construction of private ways.”
Once notified of an otherwise permitted development, like a forest road, through the Prior Notification system, a Planning Authority can then require Planning Approval. This allows Planning Authorities to influence the design details:
“Prior approval allows the PA to consider the proposed design and manner of construction of the private way, the details of the materials to be used and the route, and to request any amendments they consider necessary to these details in the context of its setting. Where amendments are considered necessary it is expected that the planning authority will require that the private way is constructed or altered in accordance with the amended details that they approve.”
LLTNPA planners, however, decided Prior Approval was not needed. In my view, the photos speak for themselves, this short road has a significant impact on the landscape and environment in upper Glen Falloch. The LLTNPA dismissed this in their report on the Prior Notification stating “There is not considered to be visual impact on the landscape from the village of Crianlarich”. A quick look at the map accompanying the retrospective “Prior”Notification should have told them this is nonsense:
Crianlarich is two kilometres away, out of sight over the col separating Glen Falloch from Strath Fillan and separated from the village by large blocks of conifers.
What matters is the view from Upper Glen Falloch, which is popular with hillwalkers which the LLTNPA failed to consider. There, as I pointed out in my earlier post, the LLTNPA has rightly required Glen Falloch Estates to undertake restoration work on their botched hydro track, so why are they allowing Forestry and Land Scotland to get away with different standards on the other side of the river?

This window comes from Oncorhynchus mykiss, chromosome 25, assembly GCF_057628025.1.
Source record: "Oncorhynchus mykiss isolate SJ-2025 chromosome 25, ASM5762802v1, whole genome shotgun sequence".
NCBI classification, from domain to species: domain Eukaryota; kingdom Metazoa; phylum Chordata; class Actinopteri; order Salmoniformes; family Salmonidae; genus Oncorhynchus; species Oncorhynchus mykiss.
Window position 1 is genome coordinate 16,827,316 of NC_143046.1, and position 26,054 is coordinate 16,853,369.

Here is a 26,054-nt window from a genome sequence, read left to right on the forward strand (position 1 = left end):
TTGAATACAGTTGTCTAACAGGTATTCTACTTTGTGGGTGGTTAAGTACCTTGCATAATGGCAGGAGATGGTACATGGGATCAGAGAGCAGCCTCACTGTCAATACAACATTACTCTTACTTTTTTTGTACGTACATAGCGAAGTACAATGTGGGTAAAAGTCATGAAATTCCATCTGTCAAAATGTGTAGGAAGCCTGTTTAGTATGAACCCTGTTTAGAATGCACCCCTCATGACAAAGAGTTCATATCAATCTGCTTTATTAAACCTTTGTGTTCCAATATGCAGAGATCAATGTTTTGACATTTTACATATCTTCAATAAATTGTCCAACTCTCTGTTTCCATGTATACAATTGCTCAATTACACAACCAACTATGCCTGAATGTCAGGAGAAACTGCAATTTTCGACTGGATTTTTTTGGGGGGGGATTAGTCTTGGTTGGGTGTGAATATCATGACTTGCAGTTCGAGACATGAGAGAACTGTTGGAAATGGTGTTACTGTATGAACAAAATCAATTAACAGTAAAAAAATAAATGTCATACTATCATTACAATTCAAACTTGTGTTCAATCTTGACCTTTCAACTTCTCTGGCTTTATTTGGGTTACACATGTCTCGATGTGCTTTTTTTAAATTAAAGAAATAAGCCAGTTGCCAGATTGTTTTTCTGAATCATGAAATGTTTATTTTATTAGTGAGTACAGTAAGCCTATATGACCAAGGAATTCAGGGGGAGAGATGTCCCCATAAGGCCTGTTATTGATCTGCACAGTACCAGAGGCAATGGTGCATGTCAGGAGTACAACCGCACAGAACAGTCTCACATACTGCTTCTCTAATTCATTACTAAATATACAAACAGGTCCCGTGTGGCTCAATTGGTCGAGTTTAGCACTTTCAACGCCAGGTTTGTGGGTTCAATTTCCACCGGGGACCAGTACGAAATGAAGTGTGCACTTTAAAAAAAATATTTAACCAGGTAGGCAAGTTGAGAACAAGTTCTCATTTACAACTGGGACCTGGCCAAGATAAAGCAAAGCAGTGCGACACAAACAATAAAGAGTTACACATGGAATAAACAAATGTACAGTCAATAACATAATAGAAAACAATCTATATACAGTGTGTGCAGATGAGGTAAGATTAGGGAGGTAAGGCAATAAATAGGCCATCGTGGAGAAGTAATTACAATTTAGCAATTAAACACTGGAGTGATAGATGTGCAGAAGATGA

In a further indication that it has abdicated its planning responsibilities, the LLTNPA’s response to me states:
“This track is we understand to be temporary and the above land management plan confirms that, when no longer needed for extraction of timber, the width will be narrowed and the surface allowed to green over”
This tells you that the LLTNPA decided FLS could go ahead with this road without Prior Approval without even having established whether it would be permanent or temporary. While now claiming its temporary, the LLTNPA then contradict themselves by stating that when no longer needed it will be narrowed – by how much and what will happen to all the aggregrate? – and then allowed to “green over”. It looks as if any restoration will be just left to nature. The LLTNPA have completely ignored the longer-term impacts that dumping aggregate onto soils to create the new road will have on their ability to absorb carbon and on ecosytems.
Having failed to ask for any documentation, the LLTNPA now have no recourse should FLS decide to do something different. So far, none of the erroneous documentation on the Planning Portal has been corrected.
There is nothing in either the planning report or their response to me to suggest that the LLTNPA Planning Department is doing anything to further the Park’s statutory conservation duty. Instead, this case provides further evidence that the Prior Notification system for forest tracks is not working and the LLTNPA are in cahoots with Forest and Land Scotland.
Regular readers may recall that James Stuart, Convener of the LLTNPA, is also paid to be a member of the Scottish Forestry Strategic Advisory Group (see here), which regulates the whole industry:
” will also need to consider issues such as; the visual effect of the development on the landscape, flood risk, the impact on local amenity and environmental impacts to soils and the water environment, including wetlands.”
I will now write to Mr Stuart asking that he takes up the failures evident in this case both with his own staff and with Forestry Scotland. He is ideally placed to change the current set-up which allows industrial forestry practices, which have trashed so much of the National Park, to continue unabated.